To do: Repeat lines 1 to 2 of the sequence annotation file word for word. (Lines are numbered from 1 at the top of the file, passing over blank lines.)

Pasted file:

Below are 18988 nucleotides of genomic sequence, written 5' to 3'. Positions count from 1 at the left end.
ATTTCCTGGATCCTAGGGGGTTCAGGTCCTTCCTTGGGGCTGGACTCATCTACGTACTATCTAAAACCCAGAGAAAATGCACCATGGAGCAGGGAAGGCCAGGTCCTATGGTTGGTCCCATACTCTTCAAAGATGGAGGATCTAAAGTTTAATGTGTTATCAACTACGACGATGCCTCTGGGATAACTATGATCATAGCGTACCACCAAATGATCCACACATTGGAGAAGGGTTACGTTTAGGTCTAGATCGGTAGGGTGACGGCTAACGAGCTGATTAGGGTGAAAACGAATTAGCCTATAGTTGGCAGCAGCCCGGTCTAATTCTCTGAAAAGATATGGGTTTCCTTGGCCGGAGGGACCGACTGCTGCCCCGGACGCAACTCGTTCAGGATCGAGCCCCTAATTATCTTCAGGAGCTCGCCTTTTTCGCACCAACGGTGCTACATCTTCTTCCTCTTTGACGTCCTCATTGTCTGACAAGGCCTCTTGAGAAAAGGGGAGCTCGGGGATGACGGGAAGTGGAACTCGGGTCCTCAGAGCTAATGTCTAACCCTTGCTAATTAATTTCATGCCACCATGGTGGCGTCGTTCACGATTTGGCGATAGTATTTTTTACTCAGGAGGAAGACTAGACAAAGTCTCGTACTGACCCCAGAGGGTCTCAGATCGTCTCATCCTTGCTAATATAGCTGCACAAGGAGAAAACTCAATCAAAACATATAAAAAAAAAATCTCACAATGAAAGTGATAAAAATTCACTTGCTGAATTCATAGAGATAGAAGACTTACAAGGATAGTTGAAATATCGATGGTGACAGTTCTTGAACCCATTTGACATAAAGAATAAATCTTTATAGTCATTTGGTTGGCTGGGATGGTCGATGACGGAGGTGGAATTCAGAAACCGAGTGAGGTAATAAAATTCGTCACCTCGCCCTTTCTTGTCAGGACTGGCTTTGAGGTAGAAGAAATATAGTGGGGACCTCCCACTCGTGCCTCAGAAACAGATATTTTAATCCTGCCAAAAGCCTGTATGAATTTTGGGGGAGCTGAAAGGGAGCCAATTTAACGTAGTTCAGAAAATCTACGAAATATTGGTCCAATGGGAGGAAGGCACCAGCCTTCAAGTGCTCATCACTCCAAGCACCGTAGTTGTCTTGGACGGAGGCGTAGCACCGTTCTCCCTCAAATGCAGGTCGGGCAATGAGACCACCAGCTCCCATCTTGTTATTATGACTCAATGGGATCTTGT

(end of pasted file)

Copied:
Below are 18988 nucleotides of genomic sequence, written 5' to 3'. Positions count from 1 at the left end.
ATTTCCTGGATCCTAGGGGGTTCAGGTCCTTCCTTGGGGCTGGACTCATCTACGTACTATCTAAAACCCAGAGAAAATGCACCATGGAGCAGGGAAGGCCAGGTCCTATGGTTGGTCCCATACTCTTCAAAGATGGAGGATCTAAAGTTTAATGTGTTATCAACTACGACGATGCCTCTGGGATAACTATGATCATAGCGTACCACCAAATGATCCACACATTGGAGAAGGGTTACGTTTAGGTCTAGATCGGTAGGGTGACGGCTAACGAGCTGATTAGGGTGAAAACGAATTAGCCTATAGTTGGCAGCAGCCCGGTCTAATTCTCTGAAAAGATATGGGTTTCCTTGGCCGGAGGGACCGACTGCTGCCCCGGACGCAACTCGTTCAGGATCGAGCCCCTAATTATCTTCAGGAGCTCGCCTTTTTCGCACCAACGGTGCTACATCTTCTTCCTCTTTGACGTCCTCATTGTCTGACAAGGCCTCTTGAGAAAAGGGGAGCTCGGGGATGACGGGAAGTGGAACTCGGGTCCTCAGAGCTAATGTCTAACCCTTGCTAATTAATTTCATGCCACCATGGTGGCGTCGTTCACGATTTGGCGATAGTATTTTTTACTCAGGAGGAAGACTAGACAAAGTCTCGTACTGACCCCAGAGGGTCTCAGATCGTCTCATCCTTGCTAATATAGCTGCACAAGGAGAAAACTCAATCAAAACATATAAAAAAAAAATCTCACAATGAAAGTGATAAAAATTCACTTGCTGAATTCATAGAGATAGAAGACTTACAAGGATAGTTGAAATATCGATGGTGACAGTTCTTGAACCCATTTGACATAAAGAATAAATCTTTATAGTCATTTGGTTGGCTGGGATGGTCGATGACGGAGGTGGAATTCAGAAACCGAGTGAGGTAATAAAATTCGTCACCTCGCCCTTTCTTGTCAGGACTGGCTTTGAGGTAGAAGAAATATAGTGGGGACCTCCCACTCGTGCCTCAGAAACAGATATTTTAATCCTGCCAAAAGCCTGTATGAATTTTGGGGGAGCTGAAAGGGAGCCAATTTAACGTAGTTCAGAAAATCTACGAAATATTGGTCCAATGGGAGGAAGGCACCAGCCTTCAAGTGCTCATCACTCCAAGCACCGTAGTTGTCTTGGACGGAGGCGTAGCACCGTTCTCCCTCAAATGCAGGTCGGGCAATGAGACCACCAGCTCCCATCTTGTTATTATGACTCAATGGGATCTTGT